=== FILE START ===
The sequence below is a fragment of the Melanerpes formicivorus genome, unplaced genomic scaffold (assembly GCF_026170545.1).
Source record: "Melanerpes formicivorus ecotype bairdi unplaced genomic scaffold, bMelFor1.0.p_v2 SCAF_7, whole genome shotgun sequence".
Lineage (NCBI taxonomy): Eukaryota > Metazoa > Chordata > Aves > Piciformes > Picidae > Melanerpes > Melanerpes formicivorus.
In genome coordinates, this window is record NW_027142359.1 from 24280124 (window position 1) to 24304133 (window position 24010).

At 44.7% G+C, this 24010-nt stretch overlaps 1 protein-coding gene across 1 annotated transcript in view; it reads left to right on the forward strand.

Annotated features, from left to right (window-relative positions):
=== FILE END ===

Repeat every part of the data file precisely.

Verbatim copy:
The sequence below is a fragment of the Melanerpes formicivorus genome, unplaced genomic scaffold (assembly GCF_026170545.1).
Source record: "Melanerpes formicivorus ecotype bairdi unplaced genomic scaffold, bMelFor1.0.p_v2 SCAF_7, whole genome shotgun sequence".
Lineage (NCBI taxonomy): Eukaryota > Metazoa > Chordata > Aves > Piciformes > Picidae > Melanerpes > Melanerpes formicivorus.
In genome coordinates, this window is record NW_027142359.1 from 24280124 (window position 1) to 24304133 (window position 24010).

At 44.7% G+C, this 24010-nt stretch overlaps 1 protein-coding gene across 1 annotated transcript in view; it reads left to right on the forward strand.

Annotated features, from left to right (window-relative positions):